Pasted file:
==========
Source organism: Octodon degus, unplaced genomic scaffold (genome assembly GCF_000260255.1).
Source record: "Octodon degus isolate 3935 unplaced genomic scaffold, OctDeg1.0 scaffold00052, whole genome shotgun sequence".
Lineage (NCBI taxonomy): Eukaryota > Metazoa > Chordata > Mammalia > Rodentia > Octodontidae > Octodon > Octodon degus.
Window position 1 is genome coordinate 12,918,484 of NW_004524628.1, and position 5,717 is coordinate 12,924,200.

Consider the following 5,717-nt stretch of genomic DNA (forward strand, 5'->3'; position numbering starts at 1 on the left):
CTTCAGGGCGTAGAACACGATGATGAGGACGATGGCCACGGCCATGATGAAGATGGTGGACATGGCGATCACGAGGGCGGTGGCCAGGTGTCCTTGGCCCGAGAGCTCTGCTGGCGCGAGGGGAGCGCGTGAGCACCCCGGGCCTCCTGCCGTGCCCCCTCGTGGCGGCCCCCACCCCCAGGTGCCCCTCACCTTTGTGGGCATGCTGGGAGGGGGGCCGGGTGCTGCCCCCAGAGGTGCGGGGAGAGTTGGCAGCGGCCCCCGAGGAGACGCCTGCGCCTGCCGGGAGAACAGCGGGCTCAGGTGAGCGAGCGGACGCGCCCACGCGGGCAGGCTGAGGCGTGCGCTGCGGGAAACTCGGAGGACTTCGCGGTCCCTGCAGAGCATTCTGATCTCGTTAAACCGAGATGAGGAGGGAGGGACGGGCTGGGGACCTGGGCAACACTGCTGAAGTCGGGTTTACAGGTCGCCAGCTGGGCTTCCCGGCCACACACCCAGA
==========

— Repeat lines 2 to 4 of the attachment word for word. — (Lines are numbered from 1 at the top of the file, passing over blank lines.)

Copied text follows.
Source record: "Octodon degus isolate 3935 unplaced genomic scaffold, OctDeg1.0 scaffold00052, whole genome shotgun sequence".
Lineage (NCBI taxonomy): Eukaryota > Metazoa > Chordata > Mammalia > Rodentia > Octodontidae > Octodon > Octodon degus.
Window position 1 is genome coordinate 12,918,484 of NW_004524628.1, and position 5,717 is coordinate 12,924,200.